How hot air balloons work
Hot air balloons rise into the air using a force that is known as buoyancy. The enormous canopy of the balloon, referred to as the envelope, is filled with air that has fewer particles, and is, therefore, not as dense as the air surrounding the balloon. Since less dense air tends to rise above thicker air, this causes the balloon to lift. At the same temperature, air that is lower in density, with fewer air particles, would be expected to have a lower pressure than this high-density air.
If this was the case inside a hot air balloon, the higher pressure of the surrounding air pushing in would make the envelope collapse. However, because the air inside the envelope is heated, even though the particles are fewer, they move around more quickly than those in the cooler air outside. This causes the air inside the envelope to have a higher pressure than it would otherwise and keeps the balloon inflated.
Lifting passengers off the ground takes a lot of hot air
The volume of hot air needed to raise only seven grams in weight is round 28 litres. That is why hot air balloons are so vast. The envelope must hold thousands of litres of hot air in order to lift a basket loaded with passengers into the sky. The air inside the balloon is heated using a burner sited below an opening at the bottom of the envelope. One fuel that is often used is liquid propane.
A pilot light initially heats up the supply pipe until it is so hot that the liquid propane becomes gaseous as it passes through. The propane gas then burns as a jet of flame beneath the envelope and the pilot controls the burner, firing it up as required in order to heat the air inside the envelope and raise the balloon.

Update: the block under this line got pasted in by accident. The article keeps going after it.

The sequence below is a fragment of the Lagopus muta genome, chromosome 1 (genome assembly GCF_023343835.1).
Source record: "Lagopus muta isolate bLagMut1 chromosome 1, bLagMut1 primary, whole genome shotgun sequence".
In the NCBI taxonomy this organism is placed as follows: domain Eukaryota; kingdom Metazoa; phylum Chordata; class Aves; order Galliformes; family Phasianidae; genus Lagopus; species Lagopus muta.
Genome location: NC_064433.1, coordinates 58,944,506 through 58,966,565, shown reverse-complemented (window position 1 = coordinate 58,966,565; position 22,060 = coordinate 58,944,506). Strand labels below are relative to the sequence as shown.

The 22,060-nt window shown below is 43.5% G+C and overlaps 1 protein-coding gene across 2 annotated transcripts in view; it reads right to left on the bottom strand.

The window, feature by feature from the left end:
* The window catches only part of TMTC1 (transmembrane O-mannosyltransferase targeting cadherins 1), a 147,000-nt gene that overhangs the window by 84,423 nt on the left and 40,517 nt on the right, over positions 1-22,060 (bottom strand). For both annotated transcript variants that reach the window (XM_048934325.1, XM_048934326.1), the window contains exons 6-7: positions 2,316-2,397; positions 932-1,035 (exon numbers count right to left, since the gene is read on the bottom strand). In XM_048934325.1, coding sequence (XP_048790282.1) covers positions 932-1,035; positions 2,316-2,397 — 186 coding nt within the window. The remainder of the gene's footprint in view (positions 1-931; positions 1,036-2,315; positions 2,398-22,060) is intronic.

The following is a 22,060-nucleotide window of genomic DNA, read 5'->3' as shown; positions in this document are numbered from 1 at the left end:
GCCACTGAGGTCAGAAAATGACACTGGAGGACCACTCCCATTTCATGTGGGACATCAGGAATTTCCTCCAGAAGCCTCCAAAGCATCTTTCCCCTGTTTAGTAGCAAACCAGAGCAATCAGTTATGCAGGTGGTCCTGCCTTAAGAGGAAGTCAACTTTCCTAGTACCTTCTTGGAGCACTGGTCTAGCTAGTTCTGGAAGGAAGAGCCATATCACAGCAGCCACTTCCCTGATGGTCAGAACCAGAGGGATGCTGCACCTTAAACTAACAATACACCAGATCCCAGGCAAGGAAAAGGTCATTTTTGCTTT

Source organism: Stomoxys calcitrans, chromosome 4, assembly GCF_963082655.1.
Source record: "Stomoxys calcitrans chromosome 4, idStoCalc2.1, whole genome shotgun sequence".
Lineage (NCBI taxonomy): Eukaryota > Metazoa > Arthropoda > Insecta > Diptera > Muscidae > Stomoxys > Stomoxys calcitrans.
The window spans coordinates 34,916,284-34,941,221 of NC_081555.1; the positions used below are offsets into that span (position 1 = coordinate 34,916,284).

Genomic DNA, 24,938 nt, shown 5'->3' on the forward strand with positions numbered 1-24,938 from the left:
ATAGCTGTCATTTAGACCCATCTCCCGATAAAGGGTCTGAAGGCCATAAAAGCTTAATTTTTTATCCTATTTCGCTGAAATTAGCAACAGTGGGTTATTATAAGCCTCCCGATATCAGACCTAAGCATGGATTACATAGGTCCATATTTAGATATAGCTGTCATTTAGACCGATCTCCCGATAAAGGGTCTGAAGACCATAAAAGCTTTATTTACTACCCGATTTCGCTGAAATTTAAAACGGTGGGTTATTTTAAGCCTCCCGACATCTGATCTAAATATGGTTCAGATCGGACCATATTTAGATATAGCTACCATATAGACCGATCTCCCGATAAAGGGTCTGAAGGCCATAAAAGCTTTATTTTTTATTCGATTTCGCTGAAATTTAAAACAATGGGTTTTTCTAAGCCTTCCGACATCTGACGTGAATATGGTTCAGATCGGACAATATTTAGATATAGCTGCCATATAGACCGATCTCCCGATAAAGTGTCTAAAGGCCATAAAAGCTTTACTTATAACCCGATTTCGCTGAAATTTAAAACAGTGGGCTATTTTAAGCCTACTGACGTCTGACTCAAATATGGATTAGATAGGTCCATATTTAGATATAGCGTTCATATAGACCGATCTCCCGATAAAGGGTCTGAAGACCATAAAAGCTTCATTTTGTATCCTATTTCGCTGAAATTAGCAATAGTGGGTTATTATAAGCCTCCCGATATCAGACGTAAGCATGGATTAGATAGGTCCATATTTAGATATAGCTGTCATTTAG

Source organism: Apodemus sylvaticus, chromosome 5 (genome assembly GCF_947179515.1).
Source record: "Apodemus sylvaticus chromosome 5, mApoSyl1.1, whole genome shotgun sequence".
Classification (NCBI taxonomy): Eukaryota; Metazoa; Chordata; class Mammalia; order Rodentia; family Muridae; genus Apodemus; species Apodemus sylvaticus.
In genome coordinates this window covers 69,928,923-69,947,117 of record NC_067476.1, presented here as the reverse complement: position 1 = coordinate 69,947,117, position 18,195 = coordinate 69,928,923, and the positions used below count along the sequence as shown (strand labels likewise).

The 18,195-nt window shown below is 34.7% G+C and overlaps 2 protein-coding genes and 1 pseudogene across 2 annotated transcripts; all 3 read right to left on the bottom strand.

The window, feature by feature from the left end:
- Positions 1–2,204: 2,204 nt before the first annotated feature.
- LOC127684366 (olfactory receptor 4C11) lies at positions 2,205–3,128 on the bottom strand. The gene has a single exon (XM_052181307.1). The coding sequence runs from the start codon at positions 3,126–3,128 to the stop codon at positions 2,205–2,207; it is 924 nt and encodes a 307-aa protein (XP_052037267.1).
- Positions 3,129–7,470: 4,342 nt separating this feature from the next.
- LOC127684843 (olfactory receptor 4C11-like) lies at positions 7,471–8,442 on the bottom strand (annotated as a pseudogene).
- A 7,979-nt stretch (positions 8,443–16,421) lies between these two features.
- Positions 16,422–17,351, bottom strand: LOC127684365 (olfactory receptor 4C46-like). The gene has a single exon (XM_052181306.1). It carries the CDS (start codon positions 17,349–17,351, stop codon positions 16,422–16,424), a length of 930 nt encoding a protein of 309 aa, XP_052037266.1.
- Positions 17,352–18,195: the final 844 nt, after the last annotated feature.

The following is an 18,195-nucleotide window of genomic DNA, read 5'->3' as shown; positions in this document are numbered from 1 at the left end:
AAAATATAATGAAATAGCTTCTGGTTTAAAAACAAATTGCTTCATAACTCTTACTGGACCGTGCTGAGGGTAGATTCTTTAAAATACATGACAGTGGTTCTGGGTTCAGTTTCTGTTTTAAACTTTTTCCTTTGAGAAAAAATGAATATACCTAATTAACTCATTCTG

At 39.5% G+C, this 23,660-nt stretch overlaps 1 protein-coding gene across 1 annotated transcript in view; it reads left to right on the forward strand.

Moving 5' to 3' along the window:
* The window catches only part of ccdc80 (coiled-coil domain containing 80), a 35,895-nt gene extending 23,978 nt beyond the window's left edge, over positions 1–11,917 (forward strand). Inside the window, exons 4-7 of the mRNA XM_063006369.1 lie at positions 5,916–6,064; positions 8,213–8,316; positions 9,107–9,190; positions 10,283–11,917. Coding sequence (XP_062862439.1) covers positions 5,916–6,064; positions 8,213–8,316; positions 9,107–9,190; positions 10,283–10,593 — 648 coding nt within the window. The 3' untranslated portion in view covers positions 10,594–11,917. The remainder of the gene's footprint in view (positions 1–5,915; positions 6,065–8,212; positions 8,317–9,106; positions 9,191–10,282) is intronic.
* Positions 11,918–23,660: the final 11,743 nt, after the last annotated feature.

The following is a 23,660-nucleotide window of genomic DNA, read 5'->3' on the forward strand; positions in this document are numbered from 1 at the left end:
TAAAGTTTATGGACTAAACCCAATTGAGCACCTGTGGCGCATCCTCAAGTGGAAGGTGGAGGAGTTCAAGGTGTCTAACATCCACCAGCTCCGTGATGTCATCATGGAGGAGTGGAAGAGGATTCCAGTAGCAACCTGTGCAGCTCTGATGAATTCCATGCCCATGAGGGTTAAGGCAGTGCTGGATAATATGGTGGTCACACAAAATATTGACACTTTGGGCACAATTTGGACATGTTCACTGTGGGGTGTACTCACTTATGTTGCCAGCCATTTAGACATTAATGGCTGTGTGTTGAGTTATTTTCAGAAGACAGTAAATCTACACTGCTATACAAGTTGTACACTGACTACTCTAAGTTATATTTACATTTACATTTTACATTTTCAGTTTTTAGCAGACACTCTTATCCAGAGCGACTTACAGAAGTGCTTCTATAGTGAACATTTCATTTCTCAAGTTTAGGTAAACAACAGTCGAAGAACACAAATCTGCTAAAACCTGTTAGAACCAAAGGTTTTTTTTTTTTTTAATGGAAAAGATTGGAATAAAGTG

The maximum height reached by a balloon is limited by the fact that air becomes thinner with altitude. On attaining a certain height, the air outside the balloon’s envelope will be so thin that it is not much denser than the air inside, and the balloon will not rise much more. If the pilot wishes to descend, a valve at the top of the envelope can be opened to release hot air. As the air inside the balloon cools it becomes denser. Ascending slows and, if more hot air is released, descending takes place.
Balloon pilots make use of the wind when flying
Balloons are not able to change direction independently of the wind when flying and pilots rely on the fact that, at different levels of altitude, wind currents travel in different directions. In order to change direction, the pilot needs to lift or lower the balloon to catch a different wind current. As well as travelling in different directions, wind currents also flow at varying speeds. Higher speeds exist at higher levels above the ground. This means that pilots can fly balloons quicker or slower depending on the altitude at which they travel. As piloting a balloon relies on natural forces, it is not possible to be completely accurate. Ground crews are always ready to meet the balloon when and where it lands.